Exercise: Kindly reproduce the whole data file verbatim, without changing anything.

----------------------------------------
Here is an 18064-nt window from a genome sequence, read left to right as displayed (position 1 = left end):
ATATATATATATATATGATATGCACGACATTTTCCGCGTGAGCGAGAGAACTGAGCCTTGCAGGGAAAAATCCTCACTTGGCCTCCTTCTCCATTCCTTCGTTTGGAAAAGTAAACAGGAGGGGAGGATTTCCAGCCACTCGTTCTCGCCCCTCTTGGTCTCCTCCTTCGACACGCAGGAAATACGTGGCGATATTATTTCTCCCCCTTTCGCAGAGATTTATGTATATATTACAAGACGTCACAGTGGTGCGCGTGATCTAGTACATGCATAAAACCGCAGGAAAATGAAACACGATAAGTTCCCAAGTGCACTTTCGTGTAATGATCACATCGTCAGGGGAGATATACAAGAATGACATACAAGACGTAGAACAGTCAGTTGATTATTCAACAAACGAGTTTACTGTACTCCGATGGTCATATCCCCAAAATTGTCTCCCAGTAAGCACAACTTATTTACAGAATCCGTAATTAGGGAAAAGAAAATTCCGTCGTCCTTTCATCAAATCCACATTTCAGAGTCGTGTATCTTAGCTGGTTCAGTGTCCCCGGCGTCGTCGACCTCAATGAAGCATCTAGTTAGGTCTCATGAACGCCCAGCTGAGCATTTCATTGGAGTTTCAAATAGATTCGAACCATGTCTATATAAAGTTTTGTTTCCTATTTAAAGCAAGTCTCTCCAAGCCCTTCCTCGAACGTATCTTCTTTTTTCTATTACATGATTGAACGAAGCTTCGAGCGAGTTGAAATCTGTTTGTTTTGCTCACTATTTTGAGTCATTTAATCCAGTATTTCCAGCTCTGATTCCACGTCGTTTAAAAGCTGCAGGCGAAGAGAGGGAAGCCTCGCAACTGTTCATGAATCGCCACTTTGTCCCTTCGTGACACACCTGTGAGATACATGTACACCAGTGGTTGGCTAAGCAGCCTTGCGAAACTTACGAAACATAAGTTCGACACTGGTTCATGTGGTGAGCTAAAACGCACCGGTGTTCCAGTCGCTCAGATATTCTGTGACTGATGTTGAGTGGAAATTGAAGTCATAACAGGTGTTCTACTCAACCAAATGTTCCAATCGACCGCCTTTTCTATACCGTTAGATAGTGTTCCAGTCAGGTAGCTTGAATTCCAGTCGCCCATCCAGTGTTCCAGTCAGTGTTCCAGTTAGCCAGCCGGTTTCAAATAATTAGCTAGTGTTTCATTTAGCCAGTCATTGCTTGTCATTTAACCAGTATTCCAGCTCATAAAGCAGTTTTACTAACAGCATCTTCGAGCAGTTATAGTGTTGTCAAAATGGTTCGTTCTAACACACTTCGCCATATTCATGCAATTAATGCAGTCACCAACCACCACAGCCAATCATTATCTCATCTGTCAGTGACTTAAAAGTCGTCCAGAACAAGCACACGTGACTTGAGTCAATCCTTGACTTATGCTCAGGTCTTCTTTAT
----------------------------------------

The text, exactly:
Here is an 18064-nt window from a genome sequence, read left to right as displayed (position 1 = left end):
ATATATATATATATATGATATGCACGACATTTTCCGCGTGAGCGAGAGAACTGAGCCTTGCAGGGAAAAATCCTCACTTGGCCTCCTTCTCCATTCCTTCGTTTGGAAAAGTAAACAGGAGGGGAGGATTTCCAGCCACTCGTTCTCGCCCCTCTTGGTCTCCTCCTTCGACACGCAGGAAATACGTGGCGATATTATTTCTCCCCCTTTCGCAGAGATTTATGTATATATTACAAGACGTCACAGTGGTGCGCGTGATCTAGTACATGCATAAAACCGCAGGAAAATGAAACACGATAAGTTCCCAAGTGCACTTTCGTGTAATGATCACATCGTCAGGGGAGATATACAAGAATGACATACAAGACGTAGAACAGTCAGTTGATTATTCAACAAACGAGTTTACTGTACTCCGATGGTCATATCCCCAAAATTGTCTCCCAGTAAGCACAACTTATTTACAGAATCCGTAATTAGGGAAAAGAAAATTCCGTCGTCCTTTCATCAAATCCACATTTCAGAGTCGTGTATCTTAGCTGGTTCAGTGTCCCCGGCGTCGTCGACCTCAATGAAGCATCTAGTTAGGTCTCATGAACGCCCAGCTGAGCATTTCATTGGAGTTTCAAATAGATTCGAACCATGTCTATATAAAGTTTTGTTTCCTATTTAAAGCAAGTCTCTCCAAGCCCTTCCTCGAACGTATCTTCTTTTTTCTATTACATGATTGAACGAAGCTTCGAGCGAGTTGAAATCTGTTTGTTTTGCTCACTATTTTGAGTCATTTAATCCAGTATTTCCAGCTCTGATTCCACGTCGTTTAAAAGCTGCAGGCGAAGAGAGGGAAGCCTCGCAACTGTTCATGAATCGCCACTTTGTCCCTTCGTGACACACCTGTGAGATACATGTACACCAGTGGTTGGCTAAGCAGCCTTGCGAAACTTACGAAACATAAGTTCGACACTGGTTCATGTGGTGAGCTAAAACGCACCGGTGTTCCAGTCGCTCAGATATTCTGTGACTGATGTTGAGTGGAAATTGAAGTCATAACAGGTGTTCTACTCAACCAAATGTTCCAATCGACCGCCTTTTCTATACCGTTAGATAGTGTTCCAGTCAGGTAGCTTGAATTCCAGTCGCCCATCCAGTGTTCCAGTCAGTGTTCCAGTTAGCCAGCCGGTTTCAAATAATTAGCTAGTGTTTCATTTAGCCAGTCATTGCTTGTCATTTAACCAGTATTCCAGCTCATAAAGCAGTTTTACTAACAGCATCTTCGAGCAGTTATAGTGTTGTCAAAATGGTTCGTTCTAACACACTTCGCCATATTCATGCAATTAATGCAGTCACCAACCACCACAGCCAATCATTATCTCATCTGTCAGTGACTTAAAAGTCGTCCAGAACAAGCACACGTGACTTGAGTCAATCCTTGACTTATGCTCAGGTCTTCTTTAT